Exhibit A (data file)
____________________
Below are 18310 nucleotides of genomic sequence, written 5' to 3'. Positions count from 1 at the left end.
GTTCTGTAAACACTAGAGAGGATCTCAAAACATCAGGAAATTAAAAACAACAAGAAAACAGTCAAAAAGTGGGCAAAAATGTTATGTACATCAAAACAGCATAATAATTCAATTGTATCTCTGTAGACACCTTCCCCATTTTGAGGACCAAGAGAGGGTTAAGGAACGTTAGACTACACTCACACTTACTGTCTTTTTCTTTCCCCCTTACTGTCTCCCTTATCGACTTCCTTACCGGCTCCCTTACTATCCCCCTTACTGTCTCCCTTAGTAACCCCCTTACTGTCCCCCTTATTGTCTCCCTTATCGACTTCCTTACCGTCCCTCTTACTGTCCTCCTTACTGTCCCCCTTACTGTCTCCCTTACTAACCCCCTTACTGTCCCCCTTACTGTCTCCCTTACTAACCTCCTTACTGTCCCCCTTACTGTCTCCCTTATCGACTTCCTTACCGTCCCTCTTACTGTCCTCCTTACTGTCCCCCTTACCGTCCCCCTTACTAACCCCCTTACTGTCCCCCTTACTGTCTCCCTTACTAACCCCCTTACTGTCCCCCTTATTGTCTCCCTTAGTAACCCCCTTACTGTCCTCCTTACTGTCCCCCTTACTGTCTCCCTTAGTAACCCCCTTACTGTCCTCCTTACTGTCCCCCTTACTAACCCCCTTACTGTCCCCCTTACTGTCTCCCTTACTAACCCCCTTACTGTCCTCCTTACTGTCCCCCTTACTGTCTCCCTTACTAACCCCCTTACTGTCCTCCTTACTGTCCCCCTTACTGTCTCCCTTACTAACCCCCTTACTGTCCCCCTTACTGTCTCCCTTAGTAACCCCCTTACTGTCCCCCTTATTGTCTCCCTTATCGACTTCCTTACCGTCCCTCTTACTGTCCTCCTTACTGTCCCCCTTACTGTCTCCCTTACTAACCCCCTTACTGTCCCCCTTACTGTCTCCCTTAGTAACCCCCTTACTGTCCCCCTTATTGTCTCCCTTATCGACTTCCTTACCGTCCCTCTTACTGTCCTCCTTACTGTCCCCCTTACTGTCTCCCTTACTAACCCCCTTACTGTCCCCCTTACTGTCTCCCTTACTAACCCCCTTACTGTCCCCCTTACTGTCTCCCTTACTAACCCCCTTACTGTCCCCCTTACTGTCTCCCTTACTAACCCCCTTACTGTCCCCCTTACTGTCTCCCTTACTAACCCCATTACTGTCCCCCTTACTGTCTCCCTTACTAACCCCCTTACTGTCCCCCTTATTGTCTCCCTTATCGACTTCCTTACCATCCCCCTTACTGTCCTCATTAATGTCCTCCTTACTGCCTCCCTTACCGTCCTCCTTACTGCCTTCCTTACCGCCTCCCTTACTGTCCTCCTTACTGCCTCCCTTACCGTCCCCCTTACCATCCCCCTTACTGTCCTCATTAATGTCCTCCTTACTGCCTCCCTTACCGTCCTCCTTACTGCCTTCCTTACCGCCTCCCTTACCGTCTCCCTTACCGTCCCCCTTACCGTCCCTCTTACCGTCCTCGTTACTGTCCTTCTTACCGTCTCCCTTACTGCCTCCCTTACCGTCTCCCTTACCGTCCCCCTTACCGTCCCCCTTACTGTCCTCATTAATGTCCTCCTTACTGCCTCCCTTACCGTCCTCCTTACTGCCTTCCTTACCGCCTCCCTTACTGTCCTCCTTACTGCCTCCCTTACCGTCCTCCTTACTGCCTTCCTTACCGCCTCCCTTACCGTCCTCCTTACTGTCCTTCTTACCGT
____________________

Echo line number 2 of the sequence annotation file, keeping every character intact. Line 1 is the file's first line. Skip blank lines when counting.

GTTCTGTAAACACTAGAGAGGATCTCAAAACATCAGGAAATTAAAAACAACAAGAAAACAGTCAAAAAGTGGGCAAAAATGTTATGTACATCAAAACAGCATAATAATTCAATTGTATCTCTGTAGACACCTTCCCCATTTTGAGGACCAAGAGAGGGTTAAGGAACGTTAGACTACACTCACACTTACTGTCTTTTTCTTTCCCCCTTACTGTCTCCCTTATCGACTTCCTTACCGGCTCCCTTACTATCCCCCTTACTGTCTCCCTTAGTAACCCCCTTACTGTCCCCCTTATTGTCTCCCTTATCGACTTCCTTACCGTCCCTCTTACTGTCCTCCTTACTGTCCCCCTTACTGTCTCCCTTACTAACCCCCTTACTGTCCCCCTTACTGTCTCCCTTACTAACCTCCTTACTGTCCCCCTTACTGTCTCCCTTATCGACTTCCTTACCGTCCCTCTTACTGTCCTCCTTACTGTCCCCCTTACCGTCCCCCTTACTAACCCCCTTACTGTCCCCCTTACTGTCTCCCTTACTAACCCCCTTACTGTCCCCCTTATTGTCTCCCTTAGTAACCCCCTTACTGTCCTCCTTACTGTCCCCCTTACTGTCTCCCTTAGTAACCCCCTTACTGTCCTCCTTACTGTCCCCCTTACTAACCCCCTTACTGTCCCCCTTACTGTCTCCCTTACTAACCCCCTTACTGTCCTCCTTACTGTCCCCCTTACTGTCTCCCTTACTAACCCCCTTACTGTCCTCCTTACTGTCCCCCTTACTGTCTCCCTTACTAACCCCCTTACTGTCCCCCTTACTGTCTCCCTTAGTAACCCCCTTACTGTCCCCCTTATTGTCTCCCTTATCGACTTCCTTACCGTCCCTCTTACTGTCCTCCTTACTGTCCCCCTTACTGTCTCCCTTACTAACCCCCTTACTGTCCCCCTTACTGTCTCCCTTAGTAACCCCCTTACTGTCCCCCTTATTGTCTCCCTTATCGACTTCCTTACCGTCCCTCTTACTGTCCTCCTTACTGTCCCCCTTACTGTCTCCCTTACTAACCCCCTTACTGTCCCCCTTACTGTCTCCCTTACTAACCCCCTTACTGTCCCCCTTACTGTCTCCCTTACTAACCCCCTTACTGTCCCCCTTACTGTCTCCCTTACTAACCCCCTTACTGTCCCCCTTACTGTCTCCCTTACTAACCCCATTACTGTCCCCCTTACTGTCTCCCTTACTAACCCCCTTACTGTCCCCCTTATTGTCTCCCTTATCGACTTCCTTACCATCCCCCTTACTGTCCTCATTAATGTCCTCCTTACTGCCTCCCTTACCGTCCTCCTTACTGCCTTCCTTACCGCCTCCCTTACTGTCCTCCTTACTGCCTCCCTTACCGTCCCCCTTACCATCCCCCTTACTGTCCTCATTAATGTCCTCCTTACTGCCTCCCTTACCGTCCTCCTTACTGCCTTCCTTACCGCCTCCCTTACCGTCTCCCTTACCGTCCCCCTTACCGTCCCTCTTACCGTCCTCGTTACTGTCCTTCTTACCGTCTCCCTTACTGCCTCCCTTACCGTCTCCCTTACCGTCCCCCTTACCGTCCCCCTTACTGTCCTCATTAATGTCCTCCTTACTGCCTCCCTTACCGTCCTCCTTACTGCCTTCCTTACCGCCTCCCTTACTGTCCTCCTTACTGCCTCCCTTACCGTCCTCCTTACTGCCTTCCTTACCGCCTCCCTTACCGTCCTCCTTACTGTCCTTCTTACCGT